Stop Spending and Start Saving

Money Matters so Pay Attention!

Updated on March 22, 2024 Updated on March 22, 2024
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You don’t need to be a math genius to handle your money matters and build wealth. It takes a bit of common sense, the will to learn, and self control.

Money matters, we can’t go on our awesome vacations and buy our fancy iPhones without it.  Since we need to pay for our homes and buy our organic toilet paper, we wind up working at least 40 hours a week.

Let me just say that 40 hours a week is a lot of time.  Do the math, 40 hours a week for an average career length of at least 40 years (25 – 65), that’s 83,200 hours of work or about 9.5 full years of our lives spent not relaxing and doing what we want when we want.

Well, working till 65 is a fact of life… everybody does it.  Or do they?  A quick Google search on early retirement will give you over 82 million results.  Wow!  Maybe this is more achievable than we thought.

As it turns out, it doesn’t take the luck of being the first janitor at Facebook or an heir to the royal crown to build wealth.  It takes a bit of common sense, the will to learn, and self-control.  The self-control to keep yourself from spending all the money you earn. There are two ways to have more money, the most obvious way is to make more money and the less popular and practiced method is to spend less.

Finally, you need a positive attitude.  You’ll find (and I’m sure you have already) that everyone will tell you all the reasons you can’t retire early and be financially secure.  It could be out of their fear or need to justify their own actions but it will happen.  Also, life’s going to be really good at throwing you curve balls and you’ll need to stay positive, remember your goals, and don’t make excuses.


Where Am I Going To Find This Money To Save?

You can always try and make more money, and you should.  Be assertive, demand it! However, more money is not always an option, and in many cases, it’s not possible at your current job. That’s fine because chances are you’re already wasting plenty and we can stop that.

I like to think of my spending in terms of “life energy“.  How much life energy has X cost me?  For example, let’s say I make $10/hr and I love coffee as much as many of us New Yorkers do. Two Starbucks coffees a day is about what I would earn for a full hour of work after taxes.

Over the course of a month, I would wind up spending half a week’s wages just on coffee, that’s crazy!  Maybe I’m not so fancy that I have to drink overpriced coffee, I could also be smart.  I could drink a regular coffee brewed at home in the morning. For example, a Bodum Brazil 12 oz French press which is really simple, quick, and convenient, does not cost much on Amazon. You could buy nearly 9 of these French presses for the cost of one month of Starbucks.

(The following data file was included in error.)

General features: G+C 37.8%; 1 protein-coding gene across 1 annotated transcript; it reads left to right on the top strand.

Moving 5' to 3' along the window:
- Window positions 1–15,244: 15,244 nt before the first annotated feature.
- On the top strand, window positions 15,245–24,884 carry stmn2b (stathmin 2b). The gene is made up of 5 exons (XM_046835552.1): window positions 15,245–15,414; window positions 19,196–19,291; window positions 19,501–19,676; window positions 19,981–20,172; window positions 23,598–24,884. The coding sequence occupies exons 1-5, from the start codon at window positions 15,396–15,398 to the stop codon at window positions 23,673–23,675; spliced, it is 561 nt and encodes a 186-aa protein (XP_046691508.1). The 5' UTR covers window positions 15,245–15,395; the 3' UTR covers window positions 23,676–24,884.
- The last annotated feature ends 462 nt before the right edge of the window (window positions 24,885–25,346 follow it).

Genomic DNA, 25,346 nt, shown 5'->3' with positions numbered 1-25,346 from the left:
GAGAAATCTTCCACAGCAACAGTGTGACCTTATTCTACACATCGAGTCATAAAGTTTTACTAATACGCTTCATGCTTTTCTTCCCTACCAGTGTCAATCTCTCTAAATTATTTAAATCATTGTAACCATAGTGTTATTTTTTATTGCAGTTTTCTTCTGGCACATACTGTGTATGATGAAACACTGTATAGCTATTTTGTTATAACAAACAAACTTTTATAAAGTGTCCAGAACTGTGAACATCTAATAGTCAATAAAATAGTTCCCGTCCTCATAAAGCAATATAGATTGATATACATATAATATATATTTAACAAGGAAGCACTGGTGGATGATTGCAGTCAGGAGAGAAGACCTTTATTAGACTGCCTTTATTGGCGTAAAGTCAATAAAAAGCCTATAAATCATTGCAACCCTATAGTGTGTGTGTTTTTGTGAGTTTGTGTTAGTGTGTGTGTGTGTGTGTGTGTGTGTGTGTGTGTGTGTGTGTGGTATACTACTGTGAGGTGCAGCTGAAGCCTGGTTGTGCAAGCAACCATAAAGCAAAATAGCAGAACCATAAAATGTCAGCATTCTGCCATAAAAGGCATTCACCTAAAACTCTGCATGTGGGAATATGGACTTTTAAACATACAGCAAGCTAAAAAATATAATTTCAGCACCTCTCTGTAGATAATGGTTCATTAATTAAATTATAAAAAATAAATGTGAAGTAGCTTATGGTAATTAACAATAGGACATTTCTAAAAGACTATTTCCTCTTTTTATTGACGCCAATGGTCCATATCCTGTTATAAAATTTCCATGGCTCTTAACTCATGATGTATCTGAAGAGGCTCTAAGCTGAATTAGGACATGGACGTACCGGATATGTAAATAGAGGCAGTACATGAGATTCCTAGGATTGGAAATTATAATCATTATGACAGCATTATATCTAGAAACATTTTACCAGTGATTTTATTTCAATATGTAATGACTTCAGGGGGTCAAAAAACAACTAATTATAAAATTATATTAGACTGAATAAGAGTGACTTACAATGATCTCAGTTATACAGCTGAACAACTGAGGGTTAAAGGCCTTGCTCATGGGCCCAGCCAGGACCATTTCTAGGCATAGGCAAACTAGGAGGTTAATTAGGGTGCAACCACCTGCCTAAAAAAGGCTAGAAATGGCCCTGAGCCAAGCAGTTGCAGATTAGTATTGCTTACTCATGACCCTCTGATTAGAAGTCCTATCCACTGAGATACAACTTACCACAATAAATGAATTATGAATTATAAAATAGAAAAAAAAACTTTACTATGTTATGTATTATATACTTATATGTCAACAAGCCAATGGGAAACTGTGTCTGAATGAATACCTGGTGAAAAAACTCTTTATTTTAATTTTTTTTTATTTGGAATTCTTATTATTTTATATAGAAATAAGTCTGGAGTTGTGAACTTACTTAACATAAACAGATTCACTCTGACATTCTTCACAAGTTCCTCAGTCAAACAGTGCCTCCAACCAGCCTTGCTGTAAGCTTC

By the second month of using a French Press, you would have saved more than it costs to buy a new phone. It’s not that you have to spend all of that money but you have the freedom to choose. You still get coffee only you save quite a lot of money.

Do Something With Those Savings You Found.

If we’re going to go out of our way to save all this money, we might as well do something with it, right?  Let’s say we only save money on coffee for a whole year, and we don’t spend it.

That’s $5.95 two times a day for five days a week, 4 weeks a month, and 12 months a year.  That’s over $2,800.  Now we can’t forget to subtract the price of that French press though.

Now we put that in an index fund like the S&P 500, nothing fancy here.  We ride the ups and downs of the markets but don’t really care because it’s just coffee money, right?  If you let it just sit there for 10 years ignoring it, your savings would be worth roughly $54,831 if the S&P did roughly the same thing it has for the past 10 years.

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With Money Matters, the Possibilities Are Endless

The point is, we have a choice and it doesn’t always have to be hard.  It’s not a problem to be solved today but one we need to work on.  Start with making your own coffee and who knows, maybe you can retire early too.

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Andrew Fiebert - Chief Nerd Andrew Fiebert is a thirty-something father of twins, data nerd, and has prior Data Engineer for Barclays Capital and iHeartRadio. He's spent the past six years growing this site into a multi-six-figure business with over 500 hours of free personal finance education that reaches over 1 million people every month. Andrew has a B.S. in Computer Science and has been featured in Quartz, Forbes, Business Insider, and The Telegraph.

Current Project: Making bloggers money with Lasso.

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